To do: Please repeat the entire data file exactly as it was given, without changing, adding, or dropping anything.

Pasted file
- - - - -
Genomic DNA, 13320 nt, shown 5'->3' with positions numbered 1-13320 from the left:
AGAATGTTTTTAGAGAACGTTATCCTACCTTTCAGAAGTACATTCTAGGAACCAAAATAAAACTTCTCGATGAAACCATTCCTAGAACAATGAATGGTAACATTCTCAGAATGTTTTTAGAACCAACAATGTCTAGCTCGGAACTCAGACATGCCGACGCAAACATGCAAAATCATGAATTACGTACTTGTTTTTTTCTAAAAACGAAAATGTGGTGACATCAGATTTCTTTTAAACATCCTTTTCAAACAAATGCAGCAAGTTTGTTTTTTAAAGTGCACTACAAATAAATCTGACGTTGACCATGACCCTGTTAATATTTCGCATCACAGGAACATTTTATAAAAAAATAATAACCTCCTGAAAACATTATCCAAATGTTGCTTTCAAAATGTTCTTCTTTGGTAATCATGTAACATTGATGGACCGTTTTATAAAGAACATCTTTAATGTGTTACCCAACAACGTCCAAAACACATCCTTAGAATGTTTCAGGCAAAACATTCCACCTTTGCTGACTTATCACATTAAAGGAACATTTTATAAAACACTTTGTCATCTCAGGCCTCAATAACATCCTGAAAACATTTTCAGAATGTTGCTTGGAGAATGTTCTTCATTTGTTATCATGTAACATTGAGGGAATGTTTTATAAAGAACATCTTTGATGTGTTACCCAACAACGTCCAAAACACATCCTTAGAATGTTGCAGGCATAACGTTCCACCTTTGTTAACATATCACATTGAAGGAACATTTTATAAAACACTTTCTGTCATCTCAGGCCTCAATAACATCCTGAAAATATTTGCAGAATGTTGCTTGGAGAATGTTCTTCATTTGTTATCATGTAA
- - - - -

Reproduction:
Genomic DNA, 13320 nt, shown 5'->3' with positions numbered 1-13320 from the left:
AGAATGTTTTTAGAGAACGTTATCCTACCTTTCAGAAGTACATTCTAGGAACCAAAATAAAACTTCTCGATGAAACCATTCCTAGAACAATGAATGGTAACATTCTCAGAATGTTTTTAGAACCAACAATGTCTAGCTCGGAACTCAGACATGCCGACGCAAACATGCAAAATCATGAATTACGTACTTGTTTTTTTCTAAAAACGAAAATGTGGTGACATCAGATTTCTTTTAAACATCCTTTTCAAACAAATGCAGCAAGTTTGTTTTTTAAAGTGCACTACAAATAAATCTGACGTTGACCATGACCCTGTTAATATTTCGCATCACAGGAACATTTTATAAAAAAATAATAACCTCCTGAAAACATTATCCAAATGTTGCTTTCAAAATGTTCTTCTTTGGTAATCATGTAACATTGATGGACCGTTTTATAAAGAACATCTTTAATGTGTTACCCAACAACGTCCAAAACACATCCTTAGAATGTTTCAGGCAAAACATTCCACCTTTGCTGACTTATCACATTAAAGGAACATTTTATAAAACACTTTGTCATCTCAGGCCTCAATAACATCCTGAAAACATTTTCAGAATGTTGCTTGGAGAATGTTCTTCATTTGTTATCATGTAACATTGAGGGAATGTTTTATAAAGAACATCTTTGATGTGTTACCCAACAACGTCCAAAACACATCCTTAGAATGTTGCAGGCATAACGTTCCACCTTTGTTAACATATCACATTGAAGGAACATTTTATAAAACACTTTCTGTCATCTCAGGCCTCAATAACATCCTGAAAATATTTGCAGAATGTTGCTTGGAGAATGTTCTTCATTTGTTATCATGTAA